4.) Shabazz Palaces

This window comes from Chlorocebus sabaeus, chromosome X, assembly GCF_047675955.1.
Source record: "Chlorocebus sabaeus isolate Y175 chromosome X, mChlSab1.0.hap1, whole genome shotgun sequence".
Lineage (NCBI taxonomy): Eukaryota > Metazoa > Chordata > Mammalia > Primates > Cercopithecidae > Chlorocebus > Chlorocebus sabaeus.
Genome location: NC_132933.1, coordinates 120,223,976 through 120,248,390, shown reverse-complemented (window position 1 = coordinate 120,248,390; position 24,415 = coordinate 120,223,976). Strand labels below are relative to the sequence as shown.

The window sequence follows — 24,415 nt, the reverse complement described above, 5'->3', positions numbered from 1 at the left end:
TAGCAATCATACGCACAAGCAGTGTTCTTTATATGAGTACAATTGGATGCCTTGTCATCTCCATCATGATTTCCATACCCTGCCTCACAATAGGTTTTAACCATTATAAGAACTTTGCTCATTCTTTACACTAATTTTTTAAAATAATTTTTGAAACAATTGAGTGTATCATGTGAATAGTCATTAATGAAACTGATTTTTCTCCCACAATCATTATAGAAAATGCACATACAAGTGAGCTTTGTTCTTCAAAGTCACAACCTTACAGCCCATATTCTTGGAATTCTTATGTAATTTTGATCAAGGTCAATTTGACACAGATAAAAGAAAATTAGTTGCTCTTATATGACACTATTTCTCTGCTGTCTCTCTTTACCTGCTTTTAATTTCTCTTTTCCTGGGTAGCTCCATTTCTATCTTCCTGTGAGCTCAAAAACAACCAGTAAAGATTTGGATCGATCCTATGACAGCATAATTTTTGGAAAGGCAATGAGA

I fucking love Shabazz Palaces. They are one of the most interesting groups in hip-hop history. Ain’t nobody do it like Shabazz. That’s a fact. I mean, I’m pretty sure Ishmael Butler is from another planet, and he was sent here to spread the Truth; and so far, he has done nothing but deliver that Truth. They are spacey, tribal, dark, psychedelic, mystic, and simply awesome. The first time I heard Black Up! it pretty much changed my life. I didn’t think hip-hop could do that. I didn’t believe hip-hop music could have such artistry—that is could have such textures, tones, and soundscapes. They create such a lush atmosphere, it literally feels like you are floating in space, touching stars, smoking alien drugs. Who knows, this might be the music they play in Heaven. I’d be cool with that—just let me rock all the kalimba parts. That’s all I need. Sometimes, I feel Shabazz Palaces is the music of Original Man. It traveled through the cosmos to reach us here on Earth, spilt from the lips of our Universal Mother. It’s real. Go in your room, turn off all the lights, spark a few candles, maybe a joint or fifteen, and just listen. It’s time to Black Up!